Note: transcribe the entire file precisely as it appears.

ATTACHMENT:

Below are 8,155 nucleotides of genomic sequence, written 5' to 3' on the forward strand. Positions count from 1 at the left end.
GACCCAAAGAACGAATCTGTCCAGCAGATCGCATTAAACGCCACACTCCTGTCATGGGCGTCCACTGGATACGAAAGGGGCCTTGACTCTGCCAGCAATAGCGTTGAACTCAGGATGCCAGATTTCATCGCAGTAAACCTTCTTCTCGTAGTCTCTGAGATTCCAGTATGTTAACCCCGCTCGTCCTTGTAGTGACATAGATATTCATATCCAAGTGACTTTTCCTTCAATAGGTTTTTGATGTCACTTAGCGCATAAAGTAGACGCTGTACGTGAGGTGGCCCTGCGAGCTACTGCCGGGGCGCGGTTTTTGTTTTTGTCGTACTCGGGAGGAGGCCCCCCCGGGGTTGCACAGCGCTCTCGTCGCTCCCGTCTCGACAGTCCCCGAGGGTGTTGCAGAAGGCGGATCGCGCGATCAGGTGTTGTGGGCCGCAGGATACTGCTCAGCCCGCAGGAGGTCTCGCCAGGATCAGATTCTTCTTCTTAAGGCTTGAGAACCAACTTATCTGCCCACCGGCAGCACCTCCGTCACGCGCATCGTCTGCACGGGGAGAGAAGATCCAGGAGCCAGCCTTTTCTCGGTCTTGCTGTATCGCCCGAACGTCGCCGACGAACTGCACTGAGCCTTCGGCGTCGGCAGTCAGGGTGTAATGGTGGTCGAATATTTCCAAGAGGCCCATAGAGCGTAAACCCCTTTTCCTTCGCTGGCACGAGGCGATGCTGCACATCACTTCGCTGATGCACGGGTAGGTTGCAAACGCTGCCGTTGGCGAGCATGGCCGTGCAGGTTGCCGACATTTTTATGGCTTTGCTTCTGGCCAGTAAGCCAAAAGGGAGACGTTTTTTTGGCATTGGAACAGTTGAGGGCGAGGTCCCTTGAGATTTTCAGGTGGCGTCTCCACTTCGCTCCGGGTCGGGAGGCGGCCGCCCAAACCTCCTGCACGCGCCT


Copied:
Below are 8,155 nucleotides of genomic sequence, written 5' to 3' on the forward strand. Positions count from 1 at the left end.
GACCCAAAGAACGAATCTGTCCAGCAGATCGCATTAAACGCCACACTCCTGTCATGGGCGTCCACTGGATACGAAAGGGGCCTTGACTCTGCCAGCAATAGCGTTGAACTCAGGATGCCAGATTTCATCGCAGTAAACCTTCTTCTCGTAGTCTCTGAGATTCCAGTATGTTAACCCCGCTCGTCCTTGTAGTGACATAGATATTCATATCCAAGTGACTTTTCCTTCAATAGGTTTTTGATGTCACTTAGCGCATAAAGTAGACGCTGTACGTGAGGTGGCCCTGCGAGCTACTGCCGGGGCGCGGTTTTTGTTTTTGTCGTACTCGGGAGGAGGCCCCCCCGGGGTTGCACAGCGCTCTCGTCGCTCCCGTCTCGACAGTCCCCGAGGGTGTTGCAGAAGGCGGATCGCGCGATCAGGTGTTGTGGGCCGCAGGATACTGCTCAGCCCGCAGGAGGTCTCGCCAGGATCAGATTCTTCTTCTTAAGGCTTGAGAACCAACTTATCTGCCCACCGGCAGCACCTCCGTCACGCGCATCGTCTGCACGGGGAGAGAAGATCCAGGAGCCAGCCTTTTCTCGGTCTTGCTGTATCGCCCGAACGTCGCCGACGAACTGCACTGAGCCTTCGGCGTCGGCAGTCAGGGTGTAATGGTGGTCGAATATTTCCAAGAGGCCCATAGAGCGTAAACCCCTTTTCCTTCGCTGGCACGAGGCGATGCTGCACATCACTTCGCTGATGCACGGGTAGGTTGCAAACGCTGCCGTTGGCGAGCATGGCCGTGCAGGTTGCCGACATTTTTATGGCTTTGCTTCTGGCCAGTAAGCCAAAAGGGAGACGTTTTTTTGGCATTGGAACAGTTGAGGGCGAGGTCCCTTGAGATTTTCAGGTGGCGTCTCCACTTCGCTCCGGGTCGGGAGGCGGCCGCCCAAACCTCCTGCACGCGCCT